(Credit: Anna Flagg)
The Cuddlebot, a fluffy, Tribble-like robot designed with therapeutic purposes in mind, has conductive fur that allows the robot to respond to your touch.
And not just any response; the Cuddlebot, made by Canadian artist and computer scientist Anna Flag, can differentiate between nine different kinds of touch, and respond in different ways.
It's an upgrade of the Haptic Creature by students and researchers at the University of British Columbia, a robot that purs when you stroke it.
Cuddlebot is much more advanced. Conductive threads in the fur are combined with a double layer of piezoresistive pressure-sensor fabric to let the robot know whether it's being poked, stroked, tickled or scratched, and respond accordingly — and, after a while, it can even differentiate the way different people touch it.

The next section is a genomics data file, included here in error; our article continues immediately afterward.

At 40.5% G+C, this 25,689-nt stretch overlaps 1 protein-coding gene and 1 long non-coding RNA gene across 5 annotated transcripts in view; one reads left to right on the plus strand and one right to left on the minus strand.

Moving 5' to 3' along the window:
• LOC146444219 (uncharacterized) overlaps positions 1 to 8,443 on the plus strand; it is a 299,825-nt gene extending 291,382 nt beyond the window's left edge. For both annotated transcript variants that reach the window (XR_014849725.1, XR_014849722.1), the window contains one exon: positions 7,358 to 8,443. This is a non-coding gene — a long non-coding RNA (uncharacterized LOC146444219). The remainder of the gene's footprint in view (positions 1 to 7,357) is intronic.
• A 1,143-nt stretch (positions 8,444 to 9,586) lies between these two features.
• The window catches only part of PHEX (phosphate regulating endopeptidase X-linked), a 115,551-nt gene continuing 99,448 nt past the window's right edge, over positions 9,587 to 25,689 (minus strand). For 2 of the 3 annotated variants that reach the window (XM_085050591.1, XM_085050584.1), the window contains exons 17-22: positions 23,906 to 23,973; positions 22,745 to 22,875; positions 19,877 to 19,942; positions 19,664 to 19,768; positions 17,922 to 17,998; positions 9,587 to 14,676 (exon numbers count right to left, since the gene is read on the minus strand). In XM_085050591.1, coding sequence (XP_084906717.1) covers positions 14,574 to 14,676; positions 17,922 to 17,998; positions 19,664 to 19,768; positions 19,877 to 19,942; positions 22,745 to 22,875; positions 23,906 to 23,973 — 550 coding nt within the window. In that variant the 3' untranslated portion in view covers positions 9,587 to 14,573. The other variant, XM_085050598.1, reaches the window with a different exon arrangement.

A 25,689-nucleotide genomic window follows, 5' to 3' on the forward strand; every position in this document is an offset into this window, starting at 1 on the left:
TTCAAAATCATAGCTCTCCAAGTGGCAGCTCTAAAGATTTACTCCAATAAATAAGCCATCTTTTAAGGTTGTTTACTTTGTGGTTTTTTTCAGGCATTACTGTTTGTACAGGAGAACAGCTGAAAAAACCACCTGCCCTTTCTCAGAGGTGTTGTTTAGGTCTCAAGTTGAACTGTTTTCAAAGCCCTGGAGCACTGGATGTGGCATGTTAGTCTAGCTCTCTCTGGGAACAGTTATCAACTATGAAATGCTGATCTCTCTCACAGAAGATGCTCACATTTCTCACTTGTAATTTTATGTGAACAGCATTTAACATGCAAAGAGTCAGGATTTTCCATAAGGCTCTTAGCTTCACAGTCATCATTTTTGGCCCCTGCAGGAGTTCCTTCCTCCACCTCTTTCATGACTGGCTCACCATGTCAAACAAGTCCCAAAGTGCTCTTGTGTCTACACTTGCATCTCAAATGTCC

In the future, Flagg hopes that Cuddlebot will learn to infer a person's mood by the way it is being touched, and serve as a sort of therapy pet — one that doesn't need to be fed or walked.
We just hope they don't give it teeth.
Watch the Cuddlebot in action in the video below, and read more about it on Flagg's website.